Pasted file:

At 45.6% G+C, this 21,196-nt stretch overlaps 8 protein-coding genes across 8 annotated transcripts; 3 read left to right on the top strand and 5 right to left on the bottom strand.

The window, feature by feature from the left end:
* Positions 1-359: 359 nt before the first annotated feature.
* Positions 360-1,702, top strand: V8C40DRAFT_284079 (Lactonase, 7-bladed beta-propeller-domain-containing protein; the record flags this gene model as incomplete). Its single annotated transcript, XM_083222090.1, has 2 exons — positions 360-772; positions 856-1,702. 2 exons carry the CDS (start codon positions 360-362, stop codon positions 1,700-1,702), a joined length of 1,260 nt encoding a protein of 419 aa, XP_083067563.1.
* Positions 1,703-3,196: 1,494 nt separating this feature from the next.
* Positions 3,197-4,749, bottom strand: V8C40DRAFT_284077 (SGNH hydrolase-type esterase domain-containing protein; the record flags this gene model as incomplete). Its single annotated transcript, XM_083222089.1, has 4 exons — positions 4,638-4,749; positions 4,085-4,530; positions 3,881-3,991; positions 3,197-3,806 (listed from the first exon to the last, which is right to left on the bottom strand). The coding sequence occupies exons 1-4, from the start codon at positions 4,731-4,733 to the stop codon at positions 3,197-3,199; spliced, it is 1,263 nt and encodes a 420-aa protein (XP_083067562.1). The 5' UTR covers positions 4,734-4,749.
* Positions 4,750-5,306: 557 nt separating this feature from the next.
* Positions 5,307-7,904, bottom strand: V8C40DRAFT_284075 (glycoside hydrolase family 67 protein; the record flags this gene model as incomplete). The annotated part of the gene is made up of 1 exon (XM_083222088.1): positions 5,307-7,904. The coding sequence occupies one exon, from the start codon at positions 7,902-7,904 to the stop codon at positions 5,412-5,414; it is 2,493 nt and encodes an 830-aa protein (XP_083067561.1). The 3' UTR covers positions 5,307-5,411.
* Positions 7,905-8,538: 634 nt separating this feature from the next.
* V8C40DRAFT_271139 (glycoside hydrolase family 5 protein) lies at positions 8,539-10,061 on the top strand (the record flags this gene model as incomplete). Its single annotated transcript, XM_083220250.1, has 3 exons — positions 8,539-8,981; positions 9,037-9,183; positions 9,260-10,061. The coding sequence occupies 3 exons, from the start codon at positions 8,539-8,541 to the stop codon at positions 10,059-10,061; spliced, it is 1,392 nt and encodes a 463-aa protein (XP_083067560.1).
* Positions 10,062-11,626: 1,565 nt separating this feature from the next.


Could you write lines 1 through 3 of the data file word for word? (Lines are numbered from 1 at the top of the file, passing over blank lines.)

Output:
At 45.6% G+C, this 21,196-nt stretch overlaps 8 protein-coding genes across 8 annotated transcripts; 3 read left to right on the top strand and 5 right to left on the bottom strand.

The window, feature by feature from the left end:
* Positions 1-359: 359 nt before the first annotated feature.